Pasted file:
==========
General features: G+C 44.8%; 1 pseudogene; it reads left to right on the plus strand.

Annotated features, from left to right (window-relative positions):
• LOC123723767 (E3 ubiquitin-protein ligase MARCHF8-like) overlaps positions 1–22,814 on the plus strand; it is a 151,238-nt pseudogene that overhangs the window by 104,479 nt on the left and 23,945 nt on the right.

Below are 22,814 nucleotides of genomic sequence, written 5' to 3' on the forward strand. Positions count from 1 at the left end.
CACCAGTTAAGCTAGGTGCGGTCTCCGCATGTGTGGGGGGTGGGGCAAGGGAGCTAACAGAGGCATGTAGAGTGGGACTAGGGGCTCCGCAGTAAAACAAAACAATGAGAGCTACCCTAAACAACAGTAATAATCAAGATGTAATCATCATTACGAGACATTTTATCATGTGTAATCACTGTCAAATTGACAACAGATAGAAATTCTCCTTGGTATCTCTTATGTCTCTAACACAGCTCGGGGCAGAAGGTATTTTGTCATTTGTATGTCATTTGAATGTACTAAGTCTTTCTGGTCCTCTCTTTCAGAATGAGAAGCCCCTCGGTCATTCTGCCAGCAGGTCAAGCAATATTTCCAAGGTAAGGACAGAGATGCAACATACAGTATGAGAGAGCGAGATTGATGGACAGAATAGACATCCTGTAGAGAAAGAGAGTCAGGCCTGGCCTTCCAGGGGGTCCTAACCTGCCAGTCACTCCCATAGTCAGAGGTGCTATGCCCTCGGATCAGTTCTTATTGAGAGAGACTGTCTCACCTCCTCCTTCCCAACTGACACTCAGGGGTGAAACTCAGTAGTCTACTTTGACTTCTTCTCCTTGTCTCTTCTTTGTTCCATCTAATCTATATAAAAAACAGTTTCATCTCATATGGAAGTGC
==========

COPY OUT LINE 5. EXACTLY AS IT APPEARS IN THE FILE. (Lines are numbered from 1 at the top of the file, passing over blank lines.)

CACCAGTTAAGCTAGGTGCGGTCTCCGCATGTGTGGGGGGTGGGGCAAGGGAGCTAACAGAGGCATGTAGAGTGGGACTAGGGGCTCCGCAGTAAAACAAAACAATGAGAGCTACCCTAAACAACAGTAATAATCAAGATGTAATCATCATTACGAGACATTTTATCATGTGTAATCACTGTCAAATTGACAACAGATAGAAATTCTCCTTGGTATCTCTTATGTCTCTAACACAGCTCGGGGCAGAAGGTATTTTGTCATTTGTATGTCATTTGAATGTACTAAGTCTTTCTGGTCCTCTCTTTCAGAATGAGAAGCCCCTCGGTCATTCTGCCAGCAGGTCAAGCAATATTTCCAAGGTAAGGACAGAGATGCAACATACAGTATGAGAGAGCGAGATTGATGGACAGAATAGACATCCTGTAGAGAAAGAGAGTCAGGCCTGGCCTTCCAGGGGGTCCTAACCTGCCAGTCACTCCCATAGTCAGAGGTGCTATGCCCTCGGATCAGTTCTTATTGAGAGAGACTGTCTCACCTCCTCCTTCCCAACTGACACTCAGGGGTGAAACTCAGTAGTCTACTTTGACTTCTTCTCCTTGTCTCTTCTTTGTTCCATCTAATCTATATAAAAAACAGTTTCATCTCATATGGAAGTGC